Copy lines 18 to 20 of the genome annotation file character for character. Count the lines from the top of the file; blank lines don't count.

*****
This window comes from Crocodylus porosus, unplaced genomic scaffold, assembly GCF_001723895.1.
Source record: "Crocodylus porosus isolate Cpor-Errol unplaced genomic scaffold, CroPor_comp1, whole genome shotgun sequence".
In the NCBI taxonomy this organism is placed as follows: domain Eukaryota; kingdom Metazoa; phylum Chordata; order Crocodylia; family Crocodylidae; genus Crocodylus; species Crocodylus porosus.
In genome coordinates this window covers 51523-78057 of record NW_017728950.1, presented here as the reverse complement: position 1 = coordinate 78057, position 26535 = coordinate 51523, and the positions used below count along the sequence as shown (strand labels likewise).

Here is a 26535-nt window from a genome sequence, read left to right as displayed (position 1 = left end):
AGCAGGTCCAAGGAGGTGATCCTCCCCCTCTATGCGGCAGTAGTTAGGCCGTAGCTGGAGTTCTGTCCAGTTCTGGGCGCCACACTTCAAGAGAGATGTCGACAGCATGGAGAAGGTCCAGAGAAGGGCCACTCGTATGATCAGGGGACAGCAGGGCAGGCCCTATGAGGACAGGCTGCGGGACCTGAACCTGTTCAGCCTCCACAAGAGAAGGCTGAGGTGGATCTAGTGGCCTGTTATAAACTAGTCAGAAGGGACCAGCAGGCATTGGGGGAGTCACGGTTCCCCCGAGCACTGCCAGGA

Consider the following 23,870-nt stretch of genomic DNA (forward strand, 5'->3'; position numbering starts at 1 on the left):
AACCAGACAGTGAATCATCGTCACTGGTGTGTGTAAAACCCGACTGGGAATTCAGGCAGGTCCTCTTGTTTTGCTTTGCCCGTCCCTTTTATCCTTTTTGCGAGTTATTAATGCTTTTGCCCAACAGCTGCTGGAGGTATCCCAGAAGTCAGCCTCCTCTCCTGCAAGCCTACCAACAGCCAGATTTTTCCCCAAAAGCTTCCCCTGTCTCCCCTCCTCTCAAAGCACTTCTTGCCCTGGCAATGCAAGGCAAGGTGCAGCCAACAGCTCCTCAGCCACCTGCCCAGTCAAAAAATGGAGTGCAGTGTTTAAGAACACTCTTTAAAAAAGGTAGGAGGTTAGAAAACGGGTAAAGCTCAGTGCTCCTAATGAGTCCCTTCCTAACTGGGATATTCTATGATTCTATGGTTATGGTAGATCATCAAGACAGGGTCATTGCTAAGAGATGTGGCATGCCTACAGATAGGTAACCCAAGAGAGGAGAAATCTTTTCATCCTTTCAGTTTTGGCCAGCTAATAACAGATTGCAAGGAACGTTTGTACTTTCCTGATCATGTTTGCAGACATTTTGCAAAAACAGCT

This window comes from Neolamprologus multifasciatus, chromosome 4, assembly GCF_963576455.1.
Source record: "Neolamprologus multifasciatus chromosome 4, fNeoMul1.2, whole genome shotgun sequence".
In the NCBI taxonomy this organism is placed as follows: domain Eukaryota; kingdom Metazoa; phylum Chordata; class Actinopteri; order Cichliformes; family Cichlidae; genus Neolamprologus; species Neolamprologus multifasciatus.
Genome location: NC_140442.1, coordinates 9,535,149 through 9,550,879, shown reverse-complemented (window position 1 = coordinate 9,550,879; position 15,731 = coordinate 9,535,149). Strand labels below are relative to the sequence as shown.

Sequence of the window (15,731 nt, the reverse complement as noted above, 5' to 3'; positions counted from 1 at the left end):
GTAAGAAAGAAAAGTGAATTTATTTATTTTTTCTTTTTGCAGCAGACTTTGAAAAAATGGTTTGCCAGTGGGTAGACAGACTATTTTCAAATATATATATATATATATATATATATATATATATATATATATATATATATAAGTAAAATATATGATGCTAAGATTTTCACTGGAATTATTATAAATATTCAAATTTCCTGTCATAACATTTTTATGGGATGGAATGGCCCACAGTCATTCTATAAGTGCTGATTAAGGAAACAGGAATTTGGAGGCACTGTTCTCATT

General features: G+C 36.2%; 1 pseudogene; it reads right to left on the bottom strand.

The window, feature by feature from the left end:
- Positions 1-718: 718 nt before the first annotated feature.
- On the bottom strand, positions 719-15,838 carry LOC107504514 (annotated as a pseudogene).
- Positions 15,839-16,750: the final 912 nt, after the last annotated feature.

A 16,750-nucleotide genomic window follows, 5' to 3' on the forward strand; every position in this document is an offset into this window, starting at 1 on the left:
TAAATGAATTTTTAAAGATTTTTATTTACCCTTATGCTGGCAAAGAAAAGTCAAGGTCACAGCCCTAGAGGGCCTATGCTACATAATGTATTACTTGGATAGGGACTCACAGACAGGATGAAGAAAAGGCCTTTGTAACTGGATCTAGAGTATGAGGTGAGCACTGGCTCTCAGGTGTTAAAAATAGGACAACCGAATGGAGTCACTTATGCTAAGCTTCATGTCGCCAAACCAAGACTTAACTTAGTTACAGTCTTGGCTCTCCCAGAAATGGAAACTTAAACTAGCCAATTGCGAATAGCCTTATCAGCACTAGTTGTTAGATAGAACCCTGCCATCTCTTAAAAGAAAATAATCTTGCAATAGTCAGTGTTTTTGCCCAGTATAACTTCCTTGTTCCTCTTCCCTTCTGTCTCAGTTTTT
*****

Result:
- On the bottom strand, positions 719-15,838 carry LOC107504514 (annotated as a pseudogene).
- Positions 15,839-16,750: the final 912 nt, after the last annotated feature.

A 16,750-nucleotide genomic window follows, 5' to 3' on the forward strand; every position in this document is an offset into this window, starting at 1 on the left: